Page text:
Journalists sent out into the field often have to produce more than one piece of content at a time. If, for example, they are covering a protest, they might be asked to film a news package for television, carry out 'vox pop' interviews for the radio, produce a 360-degree video and update social media channels.

Let's face it – it is no surprise that reporters, often working as a 'one-man-band', can become overwhelmed.

Overcapture, the process of shooting an entire scene with a 360-degree camera and then cropping the video for use in a traditional fixed-frame video, might be able to lessen the load.

Sarah Redohl, media journalist and editor at Immersive Shooter, explained that with Overcapture you can arrive at the story, start shooting with your spherical camera, and take the best bits in post production later, giving you more time to live tweet, post vertical video Stories and carry out any interviews with your smartphone or traditional camera.

"Instead of using the camera on your phone to shoot something, you're using your phone as a magic window to the 360 world you've just shot," she said.

"It has so much potential for content creators – it's a totally different beast than just cropping a video – you can pan and follow a moving object or get a really wide angled shot."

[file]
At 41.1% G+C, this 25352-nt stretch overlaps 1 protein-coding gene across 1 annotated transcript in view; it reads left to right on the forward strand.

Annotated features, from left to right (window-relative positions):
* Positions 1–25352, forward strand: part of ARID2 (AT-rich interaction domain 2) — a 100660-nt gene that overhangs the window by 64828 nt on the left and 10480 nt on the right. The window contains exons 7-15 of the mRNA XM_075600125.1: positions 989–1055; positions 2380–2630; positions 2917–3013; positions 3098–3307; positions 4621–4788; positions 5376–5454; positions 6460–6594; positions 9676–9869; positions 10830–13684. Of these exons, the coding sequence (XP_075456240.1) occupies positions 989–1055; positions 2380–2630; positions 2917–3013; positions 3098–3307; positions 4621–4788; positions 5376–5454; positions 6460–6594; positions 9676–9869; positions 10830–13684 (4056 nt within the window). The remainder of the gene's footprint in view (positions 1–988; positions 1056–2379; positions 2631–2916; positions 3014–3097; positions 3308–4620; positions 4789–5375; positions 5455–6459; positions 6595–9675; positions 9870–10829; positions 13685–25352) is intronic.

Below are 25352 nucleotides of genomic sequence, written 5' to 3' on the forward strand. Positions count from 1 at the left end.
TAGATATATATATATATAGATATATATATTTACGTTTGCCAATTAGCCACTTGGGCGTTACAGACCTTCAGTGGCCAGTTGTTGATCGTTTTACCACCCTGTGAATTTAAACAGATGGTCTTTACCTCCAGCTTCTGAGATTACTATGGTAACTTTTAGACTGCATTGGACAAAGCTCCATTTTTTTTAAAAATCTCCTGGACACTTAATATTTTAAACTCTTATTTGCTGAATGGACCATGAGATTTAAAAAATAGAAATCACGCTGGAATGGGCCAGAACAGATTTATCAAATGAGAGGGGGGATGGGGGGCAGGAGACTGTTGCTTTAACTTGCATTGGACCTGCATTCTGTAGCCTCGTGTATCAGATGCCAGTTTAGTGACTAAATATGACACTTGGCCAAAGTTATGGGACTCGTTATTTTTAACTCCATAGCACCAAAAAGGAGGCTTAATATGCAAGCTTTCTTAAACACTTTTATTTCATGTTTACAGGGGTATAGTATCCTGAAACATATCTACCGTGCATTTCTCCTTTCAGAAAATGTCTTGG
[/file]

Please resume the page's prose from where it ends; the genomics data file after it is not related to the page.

You can connect your camera to your phone, then use the Insta360, Rylo or the GoPro Fusion app to re-shoot the video, choosing the 16x9 shots that you want for broadcast or social media.

Getting a smooth pan, exactly 360 degrees from the same spot, is also much easier to do in this way, without needing a lot of stabilisation equipment – or a steady hand.

"I put my 360-degree camera on a monopod into my backpack, which shoots over my shoulder – it's hands-off, you forget that it's there, and then when you need B-Roll, you have plenty to choose from," she says.

Still, Redohl does recommend taking notes out in the field while you are shooting to reduce the amount of post production time you will need to look for the right shot.

"The starter kit depends on your budget but also the quality you are expecting to get," she said.

"The Insta360 One is $300 and shoots 4K 360 video and the app is really good, with smart track where you can tap an object and follow it moving through the scene when you reshoot.

"If you have $700, I would recommend the GoPro Fusion, which shoots in 5.2K, which lets you crop in a bit tighter."

Redohl notes it is important to understand that the resolution of 360-degree cameras will be lower in quality than audiences are used to with fixed-frame video.

"People are going to be a bit surprised by the resolution, because they hear the word 4K camera and are expecting a very high-resolution image, but what you crop out isn't 4K," she said.

"4K refers to the 4,000 horizontal pixels that go from edge to edge of your shot – but in 360 there's no edge, so those pixels are spread across the entire sphere, so it will look lower in resolution.

"We really need an 8K camera available for less than $1,000 – I think that is where the next iteration of 360-degree cameras will be.

Listen to the podcast with Sarah Redohl here, and get a more detailed look into the Overcapture process here.

Are you using Overcapture in your newsroom? Has another video technique made your workflow easier out in the field? Let us know @journalismnews.

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